Austin Zumbro Hooks Kids with Singing Fish at Fairyland
by Rosa del Duca
Rainbow Fish has an ego problem. He cannot imagine anyone more special than him. He snubs ordinary fish who try to get his attention, he doesn’t understand when he’s being rude or insulting, and he abhors the idea of sharing. In short, he’s a spoiled brat.
The Bay Area Children’s Theater takes the core of Marcus Pfister’s book and puts its own expert twist on the story. Director Hannah Dworkin and writer Austin Zumbro bring a cast of ocean characters to life in charming musical detail, right down to Rainbow Fish’s one-of-a-kind scales.
The drama is driven by a question asked by the innocent, well-meaning Little Fish (an energetic Dworkin). Little Fish asks Rainbow Fish (Neal Pascua, who channels Elvis in his dance moves): “Could I have one of your amazing scales?” The request prompts a tirade from Rainbow Fish—a tirade witnessed by two socialite fish who have just invited the most beautiful fish in the sea to a fancy party.
When Rainbow Fish shows up to the party, he isn’t welcome, because he’s acted so rash and so rude to Little Fish. He tries to make amends by visiting Little Fish and her friends at her school. The result is a disaster. Rainbow Fish is only happy when he is the center of attention. But the other fish refuse to play the role of his silent adoring fans.
Down in the dumps, Rainbow Fish pours his heart out to Starfish (multi-talented Alicia Piemme Nelson), who provides comic relief throughout, cracking jokes and then flopping on the nearest rock to do what starfish do. Starfish suggests that Rainbow Fish travel to a deep, mysterious cave beyond the reef—to ask the wise Octopus how to change. Octopus (the vibrant, compelling Angel Adedokun) uses her lovely voice to deliver sound advice. Members of the Ensemble bring Octopus’ costume alive as she sings, transporting us with a magical scene.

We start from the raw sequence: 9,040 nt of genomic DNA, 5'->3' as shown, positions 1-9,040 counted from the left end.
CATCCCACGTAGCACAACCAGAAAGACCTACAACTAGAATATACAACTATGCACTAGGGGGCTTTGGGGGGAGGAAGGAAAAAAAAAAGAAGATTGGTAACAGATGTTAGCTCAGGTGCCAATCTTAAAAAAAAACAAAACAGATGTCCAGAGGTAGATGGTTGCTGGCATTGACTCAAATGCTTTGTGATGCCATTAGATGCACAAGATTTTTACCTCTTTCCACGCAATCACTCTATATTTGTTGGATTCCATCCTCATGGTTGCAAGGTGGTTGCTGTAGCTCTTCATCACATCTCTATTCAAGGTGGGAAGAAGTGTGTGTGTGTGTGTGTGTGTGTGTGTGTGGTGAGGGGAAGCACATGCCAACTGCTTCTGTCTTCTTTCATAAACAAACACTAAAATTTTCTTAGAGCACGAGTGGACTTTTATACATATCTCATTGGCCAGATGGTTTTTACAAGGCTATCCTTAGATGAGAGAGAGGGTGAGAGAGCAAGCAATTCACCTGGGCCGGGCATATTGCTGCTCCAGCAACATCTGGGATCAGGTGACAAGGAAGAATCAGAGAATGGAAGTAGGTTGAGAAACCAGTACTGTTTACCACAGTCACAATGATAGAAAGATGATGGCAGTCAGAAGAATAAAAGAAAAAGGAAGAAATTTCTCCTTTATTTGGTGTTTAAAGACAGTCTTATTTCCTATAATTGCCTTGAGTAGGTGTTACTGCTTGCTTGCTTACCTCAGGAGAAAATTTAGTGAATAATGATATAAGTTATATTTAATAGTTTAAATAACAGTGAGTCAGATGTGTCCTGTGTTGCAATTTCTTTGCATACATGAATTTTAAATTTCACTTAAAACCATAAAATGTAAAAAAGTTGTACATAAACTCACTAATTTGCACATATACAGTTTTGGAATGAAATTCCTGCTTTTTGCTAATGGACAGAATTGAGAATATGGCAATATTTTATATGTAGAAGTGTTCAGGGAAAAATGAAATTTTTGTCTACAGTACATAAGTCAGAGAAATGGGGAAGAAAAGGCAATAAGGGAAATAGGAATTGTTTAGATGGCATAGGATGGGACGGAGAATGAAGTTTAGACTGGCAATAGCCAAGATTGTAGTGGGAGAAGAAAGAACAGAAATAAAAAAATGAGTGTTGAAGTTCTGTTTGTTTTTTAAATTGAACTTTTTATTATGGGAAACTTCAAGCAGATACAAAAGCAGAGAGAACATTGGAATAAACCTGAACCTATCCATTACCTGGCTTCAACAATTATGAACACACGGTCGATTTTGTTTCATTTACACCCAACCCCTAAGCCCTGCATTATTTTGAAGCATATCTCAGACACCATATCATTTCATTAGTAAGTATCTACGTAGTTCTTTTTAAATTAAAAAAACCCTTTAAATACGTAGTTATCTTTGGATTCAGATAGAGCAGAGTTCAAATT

The music, actors, set, props, and sound effects keep toddlers riveted every moment of this 45-minute show, which is performed in a small outdoor amphitheater in the heart of Children’s Fairyland at Oakland’s Lake Merritt. You might want to bring a cushion for the seats, as they are hard and designed for children with short legs. Zumbro crafts his songs and dialogue to engage kids and adults alike. These actors erupt with the energy of volcanoes, dancing in sync, jumping with excitement, and collapsing to the floor in tantrums. The cast sings their hearts out, often directly to us.
The tickets may seem pricey considering the short run time, but a ticket also buys you admission to Children’s Fairyland, so plan ahead to take advantage of both. Another way to soften the ticket price is to come on a Friday night. BACT is handing out a free slice of pizza ahead of Friday night shows, so parents don’t have to worry about dinner. This particular parent had to keep whispering to her toddler to eat her dinner, because her eyes were glued to the stage. The slice in her hand was invisible until she was back in her car seat and we were headed home. Clutched in her other hand, a sparkling scale, from the Rainbow Fish himself, swinging from a blue cord.
“I’m going to put this in my special jewelry box,” a girl dressed as a princess said on the way out, admiring her Rainbow Fish scale necklace. BACT leaves audiences with a souvenir that embodies the message of the production in a heartwarming final scene.
“The Rainbow Fish Musical”: book, music, and lyrics by Austin Zumbro, from the book by Marcus Pfister, directed by Hannah Dworkin, by Bay Area Children’s Theatre, at Children’s Fairyland, Lake Merritt, Oakland, through Sunday, August 6, 2017. Info: bactheatre.org
After Oakland, the production moves to Creativity Theater, at Children’s Creativity Museum, in San Francisco, from August 11-27, 2017.
Cast: Angel Adedokun, Hannah Dworkin, Pablo Hamlin, Isabel Ito, Alicia Piemme Nelson, and Neal Pascua.